Catching the Big Fish

By David Lynch.

My friend Sean lent me this book after I visited him in Brooklyn, NY shortly after the 2016 presidential election of Donald Trump. I thought it would be primarily about Transcendental Meditation. I knew of David Lynch’s films but I had never seen anyway. Shortly after starting the book it became clear that it was mostly about David Lynch as a person, for people who love his movies and want to understand their creator. Having never seen him movies, this made the book feel little sparse. I didn’t particularly enjoy the writing style and his commentary felt empty to me.

I also didn’t like how he tried to justify his experiences with meditation by saying physicists had discovered the Unified Theory and therefore science was catching up to meditation. This just makes no sense to me. A unified theory is just a theory of fundamental forces in the universe, plus we have yet to agree on one, and a theory is just a posit of how the world might work, so I don’t understand what that has to do with humans being able to control their mental state.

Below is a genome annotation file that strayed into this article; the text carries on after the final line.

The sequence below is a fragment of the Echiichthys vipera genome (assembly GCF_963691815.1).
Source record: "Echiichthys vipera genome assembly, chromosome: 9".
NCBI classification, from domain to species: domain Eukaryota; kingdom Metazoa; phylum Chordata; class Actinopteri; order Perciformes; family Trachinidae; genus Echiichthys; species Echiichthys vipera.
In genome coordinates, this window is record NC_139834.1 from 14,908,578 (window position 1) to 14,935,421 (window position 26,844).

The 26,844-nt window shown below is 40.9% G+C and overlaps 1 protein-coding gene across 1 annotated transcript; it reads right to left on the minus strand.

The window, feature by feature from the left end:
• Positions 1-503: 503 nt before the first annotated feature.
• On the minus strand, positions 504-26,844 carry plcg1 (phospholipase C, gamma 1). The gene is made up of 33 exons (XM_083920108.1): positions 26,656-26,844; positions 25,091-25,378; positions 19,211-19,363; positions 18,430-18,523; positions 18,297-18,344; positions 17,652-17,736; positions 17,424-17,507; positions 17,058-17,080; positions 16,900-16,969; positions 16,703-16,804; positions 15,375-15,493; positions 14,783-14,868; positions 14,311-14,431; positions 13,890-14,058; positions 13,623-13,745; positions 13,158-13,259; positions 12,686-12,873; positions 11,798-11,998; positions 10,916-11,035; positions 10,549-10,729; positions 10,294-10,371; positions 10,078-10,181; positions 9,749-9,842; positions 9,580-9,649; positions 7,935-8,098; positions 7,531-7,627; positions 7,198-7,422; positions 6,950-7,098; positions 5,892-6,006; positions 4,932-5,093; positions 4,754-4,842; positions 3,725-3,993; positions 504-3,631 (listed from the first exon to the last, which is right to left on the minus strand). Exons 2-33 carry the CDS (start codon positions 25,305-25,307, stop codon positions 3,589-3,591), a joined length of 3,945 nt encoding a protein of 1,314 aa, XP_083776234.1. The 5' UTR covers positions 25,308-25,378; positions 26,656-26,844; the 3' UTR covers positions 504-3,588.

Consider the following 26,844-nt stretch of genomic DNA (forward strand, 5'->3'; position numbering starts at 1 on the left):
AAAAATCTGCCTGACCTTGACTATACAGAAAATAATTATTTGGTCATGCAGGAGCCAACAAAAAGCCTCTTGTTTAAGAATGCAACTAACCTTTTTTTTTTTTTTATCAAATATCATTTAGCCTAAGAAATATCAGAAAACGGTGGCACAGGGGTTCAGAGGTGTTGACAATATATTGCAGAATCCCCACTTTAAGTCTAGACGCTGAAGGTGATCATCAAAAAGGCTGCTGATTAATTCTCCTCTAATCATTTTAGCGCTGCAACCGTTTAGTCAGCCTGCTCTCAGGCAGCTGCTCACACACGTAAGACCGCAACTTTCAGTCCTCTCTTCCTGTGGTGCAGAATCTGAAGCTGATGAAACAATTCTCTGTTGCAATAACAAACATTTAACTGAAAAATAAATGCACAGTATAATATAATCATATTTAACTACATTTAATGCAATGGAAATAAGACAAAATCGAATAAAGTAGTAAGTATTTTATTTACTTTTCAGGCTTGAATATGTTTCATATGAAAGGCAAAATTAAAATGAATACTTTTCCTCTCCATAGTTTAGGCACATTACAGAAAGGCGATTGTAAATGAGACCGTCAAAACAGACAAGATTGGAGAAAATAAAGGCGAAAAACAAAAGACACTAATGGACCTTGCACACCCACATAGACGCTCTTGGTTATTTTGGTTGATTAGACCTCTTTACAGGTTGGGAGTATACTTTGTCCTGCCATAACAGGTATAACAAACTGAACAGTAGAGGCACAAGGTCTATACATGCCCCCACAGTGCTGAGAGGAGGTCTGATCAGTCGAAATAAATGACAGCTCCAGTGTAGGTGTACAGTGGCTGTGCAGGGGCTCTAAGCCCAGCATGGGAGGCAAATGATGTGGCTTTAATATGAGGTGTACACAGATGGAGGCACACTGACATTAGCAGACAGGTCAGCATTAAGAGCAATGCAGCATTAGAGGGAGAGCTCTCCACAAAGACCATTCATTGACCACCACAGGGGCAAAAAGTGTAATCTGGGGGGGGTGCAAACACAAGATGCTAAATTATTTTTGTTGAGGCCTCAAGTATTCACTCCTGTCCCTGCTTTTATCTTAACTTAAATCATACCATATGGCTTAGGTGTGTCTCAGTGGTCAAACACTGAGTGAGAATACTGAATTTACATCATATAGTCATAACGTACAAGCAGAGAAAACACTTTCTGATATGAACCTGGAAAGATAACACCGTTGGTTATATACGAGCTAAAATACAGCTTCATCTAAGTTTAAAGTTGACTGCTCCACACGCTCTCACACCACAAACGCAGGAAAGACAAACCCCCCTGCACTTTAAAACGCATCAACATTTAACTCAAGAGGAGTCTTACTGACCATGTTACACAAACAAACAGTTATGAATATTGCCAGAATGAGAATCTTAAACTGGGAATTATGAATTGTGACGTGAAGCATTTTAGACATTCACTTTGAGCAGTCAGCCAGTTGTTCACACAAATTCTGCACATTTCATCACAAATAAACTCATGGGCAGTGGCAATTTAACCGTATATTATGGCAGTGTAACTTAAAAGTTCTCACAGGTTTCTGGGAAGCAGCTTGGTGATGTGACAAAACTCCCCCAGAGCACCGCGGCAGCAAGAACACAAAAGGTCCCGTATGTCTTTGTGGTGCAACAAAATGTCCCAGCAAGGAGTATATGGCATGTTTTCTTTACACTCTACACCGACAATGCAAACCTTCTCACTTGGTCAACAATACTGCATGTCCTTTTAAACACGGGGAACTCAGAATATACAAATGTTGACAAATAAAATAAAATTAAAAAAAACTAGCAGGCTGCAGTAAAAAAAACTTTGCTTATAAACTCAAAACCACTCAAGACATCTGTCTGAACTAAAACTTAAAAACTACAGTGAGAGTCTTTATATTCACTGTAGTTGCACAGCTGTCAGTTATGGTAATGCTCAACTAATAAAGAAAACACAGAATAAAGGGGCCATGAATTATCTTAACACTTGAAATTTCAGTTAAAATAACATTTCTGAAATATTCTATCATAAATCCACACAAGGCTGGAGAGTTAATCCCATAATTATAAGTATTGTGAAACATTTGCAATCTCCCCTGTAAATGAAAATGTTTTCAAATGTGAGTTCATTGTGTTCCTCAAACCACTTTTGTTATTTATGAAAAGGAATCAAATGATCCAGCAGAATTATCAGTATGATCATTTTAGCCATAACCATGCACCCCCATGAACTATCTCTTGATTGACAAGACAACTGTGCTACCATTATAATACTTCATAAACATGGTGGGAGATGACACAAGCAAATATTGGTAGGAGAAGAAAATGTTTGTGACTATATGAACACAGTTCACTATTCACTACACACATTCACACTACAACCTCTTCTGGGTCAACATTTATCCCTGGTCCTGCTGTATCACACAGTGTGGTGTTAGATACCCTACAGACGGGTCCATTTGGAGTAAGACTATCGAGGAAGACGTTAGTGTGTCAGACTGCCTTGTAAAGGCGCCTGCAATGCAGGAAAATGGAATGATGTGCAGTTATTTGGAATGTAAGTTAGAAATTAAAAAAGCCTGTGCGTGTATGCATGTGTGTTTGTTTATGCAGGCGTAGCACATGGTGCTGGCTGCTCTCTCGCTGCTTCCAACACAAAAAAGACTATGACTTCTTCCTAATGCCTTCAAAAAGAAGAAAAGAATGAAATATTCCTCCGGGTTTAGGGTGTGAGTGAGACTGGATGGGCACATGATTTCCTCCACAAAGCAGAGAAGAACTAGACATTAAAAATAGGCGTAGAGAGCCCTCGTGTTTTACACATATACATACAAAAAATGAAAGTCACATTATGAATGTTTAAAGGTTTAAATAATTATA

Given all this it wasn’t a bad read. I like the metaphor of having to go into deep waters to catch big fish (in which the fish are your artist ideas). Shortly after finishing it I watched Blue Velvet, one of Lynch’s movies, which I found incredibly disturbing, though also very good.